I’m a senior editor at Task & Purpose, the news and culture site for service members and veterans. Previously, I was a senior investigative editor for a startup created by ABC News and Univision. From 2013 to 2015, I was a senior writer for Gawker, specializing in national insecurity: domesti...
James. Jim, sure. Jimbo, maybe. Mad Dog, never. “Chaos,” always. For years, it’s been widely reported, often by the man himself, that retired Marine general and Secretary of Defense James Mattis has only one really acceptable nickname, the callsign that followed him through the service: chaos. But what about the affably blunt Pacific Northwest fly-fisherman and paternal, profane battlefield marshal suggests disorder and entropy? What possible explanation can a nickname like that have?
A Russian news site published spectacular video Sep. 19 of a Russian attack helicopter apparently letting one of its air-to-ground rockets loose on observers during a major annual training exercise near the country’s western border with several NATO nations, the Associated Press reported this morning.
The Navy’s top admiral in charge of surface forces is retiring early, and two major 7th Fleet commanders have been fired, part of the service’s latest efforts to clean house after a string of serious shipboard mishaps that have left 17 sailors dead this year, according to news reports. Rear Adm. Charles Williams — commander of Combined Task Force 70 and Carrier Strike Group 5, which oversee forward-deployed naval forces in the Pacific — and his subordinate Capt.
Muck Rack makes it simple to find people, tweets, or articles that mention any name, keyword, company, hashtag etc. We've compiled this guide to help you make the most of your search.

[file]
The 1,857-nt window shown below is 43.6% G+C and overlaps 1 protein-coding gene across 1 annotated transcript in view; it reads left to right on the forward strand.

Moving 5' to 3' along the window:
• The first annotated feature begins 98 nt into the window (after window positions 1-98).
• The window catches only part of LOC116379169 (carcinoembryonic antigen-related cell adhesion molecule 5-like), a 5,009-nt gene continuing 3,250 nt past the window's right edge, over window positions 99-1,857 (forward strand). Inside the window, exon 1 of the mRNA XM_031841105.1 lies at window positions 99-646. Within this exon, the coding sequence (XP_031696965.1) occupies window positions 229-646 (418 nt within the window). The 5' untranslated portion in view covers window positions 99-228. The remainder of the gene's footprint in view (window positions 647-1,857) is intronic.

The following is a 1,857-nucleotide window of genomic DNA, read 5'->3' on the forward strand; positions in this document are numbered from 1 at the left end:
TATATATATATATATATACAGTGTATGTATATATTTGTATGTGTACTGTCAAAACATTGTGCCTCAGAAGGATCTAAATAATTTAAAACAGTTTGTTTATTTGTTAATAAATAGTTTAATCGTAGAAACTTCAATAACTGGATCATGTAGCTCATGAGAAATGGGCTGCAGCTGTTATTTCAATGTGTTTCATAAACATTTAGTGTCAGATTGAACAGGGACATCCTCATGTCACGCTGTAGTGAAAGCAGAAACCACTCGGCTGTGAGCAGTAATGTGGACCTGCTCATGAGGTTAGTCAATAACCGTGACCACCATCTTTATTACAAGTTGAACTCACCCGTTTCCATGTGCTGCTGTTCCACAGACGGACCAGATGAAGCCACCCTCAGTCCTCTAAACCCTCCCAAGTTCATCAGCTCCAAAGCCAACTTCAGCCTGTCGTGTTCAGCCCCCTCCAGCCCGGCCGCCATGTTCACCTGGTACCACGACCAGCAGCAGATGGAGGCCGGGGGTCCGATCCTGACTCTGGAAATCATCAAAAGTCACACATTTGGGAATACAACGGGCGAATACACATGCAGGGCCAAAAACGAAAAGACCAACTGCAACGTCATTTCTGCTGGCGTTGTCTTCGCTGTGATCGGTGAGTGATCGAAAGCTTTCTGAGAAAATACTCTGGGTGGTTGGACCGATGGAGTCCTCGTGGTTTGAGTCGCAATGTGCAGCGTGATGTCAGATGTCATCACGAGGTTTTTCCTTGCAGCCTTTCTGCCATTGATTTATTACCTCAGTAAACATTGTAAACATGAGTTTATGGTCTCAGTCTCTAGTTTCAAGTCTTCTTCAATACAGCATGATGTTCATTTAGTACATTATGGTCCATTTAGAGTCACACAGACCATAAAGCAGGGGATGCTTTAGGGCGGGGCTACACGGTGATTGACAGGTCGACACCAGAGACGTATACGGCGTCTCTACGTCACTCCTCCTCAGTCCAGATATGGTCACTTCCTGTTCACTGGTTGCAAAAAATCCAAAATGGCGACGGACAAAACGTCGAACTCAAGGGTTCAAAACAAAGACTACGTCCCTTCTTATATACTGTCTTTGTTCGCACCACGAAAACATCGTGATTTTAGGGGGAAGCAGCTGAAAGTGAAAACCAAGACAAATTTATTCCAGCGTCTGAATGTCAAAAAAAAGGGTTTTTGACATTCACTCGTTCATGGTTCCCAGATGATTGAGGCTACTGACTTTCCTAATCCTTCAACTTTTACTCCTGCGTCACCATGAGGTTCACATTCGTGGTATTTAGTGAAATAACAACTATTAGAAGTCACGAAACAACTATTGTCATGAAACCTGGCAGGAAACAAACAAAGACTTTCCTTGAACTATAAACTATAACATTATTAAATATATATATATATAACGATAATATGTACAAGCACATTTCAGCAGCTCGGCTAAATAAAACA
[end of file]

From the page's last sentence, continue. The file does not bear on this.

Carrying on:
Selecting a term
Start searching tweets, articles from media outlets, articles mentioned in tweets, journalists'
names, titles and bios with some suggested searches:
Companies or Topics (e.g. iPhone, Microsoft)
Phrases (e.g. "cloud computing") — use quotes to keep the terms together
Twitter handles (e.g. @username) — returns those who have mentioned or replied to
Names (e.g. "David Pogue")
Hashtags (e.g. #sxsw, #london2012)
Bio details (e.g. vegan, Olympics, father)
Muck Rack's Advanced Search allows for many boolean operators.
Find results that mention multiple specified terms, use AND or
+. For example, ensure each result contains both Elon Musk and Mark Zuckerberg by
searching Obama AND Romney or Obama + Romney.
Use the operators OR or , to broaden your search when you'd like either of
multiple terms to appear in results. (This is the default behavior of our search when no operators
are used.) For example, search for democrat OR republican to find results that refer to
Democrats and/or Republicans.
Use NOT or - to subtract results from your search. For
example, searching Disney will yield results about the Walt Disney Company as well as Walt Disney
World Resort. To exclude mentions of Disney World, search for Disney -World or Disney
When using one of these operators with a phrase, enclose it in quotation marks. For example, you can
find results about smartphones excluding Apple's iPhone 4S by searching smartphone -"iPhone
Exact case matching or punctuation
If you're searching for a brand name or keyword that relies on specific punctuation marks or capitalization, you can
find results that match your exact query by adding matchcase: before the keyword you're searching for, like matchcase:E*TRADE .
Use parentheses to separate multiple
boolean phrases. For example, to find journalists talking about having fun in Disney World or
Disneyland, search for ("disney world" OR disneyland) AND fun.
An asterisk can be used to search for any variation of a root word truncated by the asterisk. For example, searching for admin* will return results for administrator, administration, administer, administered, etc.
A near operator is an AND operator where you can control the distance between the words. You can vary the distance the near operation uses by adding a forward slash and number (between 0-99) such as strawberries NEAR/10 "whipped cream", which means the strawberries must exist within 10 words of "whipped cream".